Mark P. Shea is a popular Catholic writer and speaker. The author of numerous books, his most recent work is The Work of Mercy (Servant) and The Heart of Catholic Prayer (Our Sunday Visitor). Mark contributes numerous articles to many magazines, including his popular column “Connecting the Dots” for the National Catholic Register. Mark is known nationally for his one minute “Words of Encouragement” on Catholic radio. He also maintains the Catholic and Enjoying It blog. He lives in Washington state with his wife, Janet, and their four sons.
Well, I’d hoped (as you no doubt did) that I could put the Lila Rose controversy behind me. But I continue to ponder the moral reasoning that has come to the fore with the advent of the campaign LiveAction has conducted against Planned Parenthood. Let me reiterate, first and foremost, that I think the reward of the Hebrew midwives will (and should) be the reward of Lila Rose and her companions. The big fact here, which must not get lost in all the hurly burly of argumentation, is that Lila Rose fears God and, like the Hebrew midwives, deserves the reward they received from God. I fear that in all my talk-the-hind-leg-off-a-donkey verbiage about the specific question of lying for Jesus, that will be obscured. Indeed, with the passage of the Planned Parenthood defunding bill, I feel gratitude, as much as anybody, for the well-timed blow that she landed against this monstrous organization. Who cannot rejoice when the evil are brought low?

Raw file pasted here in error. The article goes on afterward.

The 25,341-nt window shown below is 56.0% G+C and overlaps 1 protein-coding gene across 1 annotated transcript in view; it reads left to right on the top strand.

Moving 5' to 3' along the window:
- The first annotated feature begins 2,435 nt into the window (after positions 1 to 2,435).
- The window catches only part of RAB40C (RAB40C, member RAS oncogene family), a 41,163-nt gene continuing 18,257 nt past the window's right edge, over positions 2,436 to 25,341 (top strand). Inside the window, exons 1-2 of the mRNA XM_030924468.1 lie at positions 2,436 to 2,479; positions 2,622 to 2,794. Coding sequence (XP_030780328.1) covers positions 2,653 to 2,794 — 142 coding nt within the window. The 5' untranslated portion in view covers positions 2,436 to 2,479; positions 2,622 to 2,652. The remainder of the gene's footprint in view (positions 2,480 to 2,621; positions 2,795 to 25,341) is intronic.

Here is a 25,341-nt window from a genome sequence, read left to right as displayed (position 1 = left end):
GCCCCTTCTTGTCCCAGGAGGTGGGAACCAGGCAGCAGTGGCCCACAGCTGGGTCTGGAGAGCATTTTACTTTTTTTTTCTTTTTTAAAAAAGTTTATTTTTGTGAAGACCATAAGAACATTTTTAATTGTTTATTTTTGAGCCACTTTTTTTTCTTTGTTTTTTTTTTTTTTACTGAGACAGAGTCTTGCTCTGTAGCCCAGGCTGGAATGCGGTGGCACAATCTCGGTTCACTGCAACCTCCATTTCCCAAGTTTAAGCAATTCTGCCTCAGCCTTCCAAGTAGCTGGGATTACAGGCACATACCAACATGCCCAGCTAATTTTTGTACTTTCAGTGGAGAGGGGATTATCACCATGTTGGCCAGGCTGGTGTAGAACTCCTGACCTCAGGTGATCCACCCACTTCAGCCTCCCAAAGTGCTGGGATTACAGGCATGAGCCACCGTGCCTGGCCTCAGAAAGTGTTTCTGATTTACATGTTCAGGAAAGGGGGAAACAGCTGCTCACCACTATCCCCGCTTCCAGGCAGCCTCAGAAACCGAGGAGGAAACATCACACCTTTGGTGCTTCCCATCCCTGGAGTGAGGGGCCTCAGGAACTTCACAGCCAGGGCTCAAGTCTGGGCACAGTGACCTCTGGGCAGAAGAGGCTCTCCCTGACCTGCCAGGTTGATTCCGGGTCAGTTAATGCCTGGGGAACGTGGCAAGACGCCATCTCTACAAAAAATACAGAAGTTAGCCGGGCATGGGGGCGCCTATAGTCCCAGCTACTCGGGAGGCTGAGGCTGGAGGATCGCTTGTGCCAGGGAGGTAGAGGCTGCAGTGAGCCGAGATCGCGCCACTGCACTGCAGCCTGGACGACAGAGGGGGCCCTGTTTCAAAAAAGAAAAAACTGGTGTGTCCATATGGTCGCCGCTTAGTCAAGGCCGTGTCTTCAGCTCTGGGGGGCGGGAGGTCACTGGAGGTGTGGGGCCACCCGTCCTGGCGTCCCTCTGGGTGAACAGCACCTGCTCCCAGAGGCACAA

So let me say it up front. My purpose is not to condemn Lila Rose (may God give us a million more like her) but rather to deal with (as my post tried to discuss on Friday) the many, many bad arguments swirling about the blogosphere which are being put forward to defend, not her fear of God, but lying.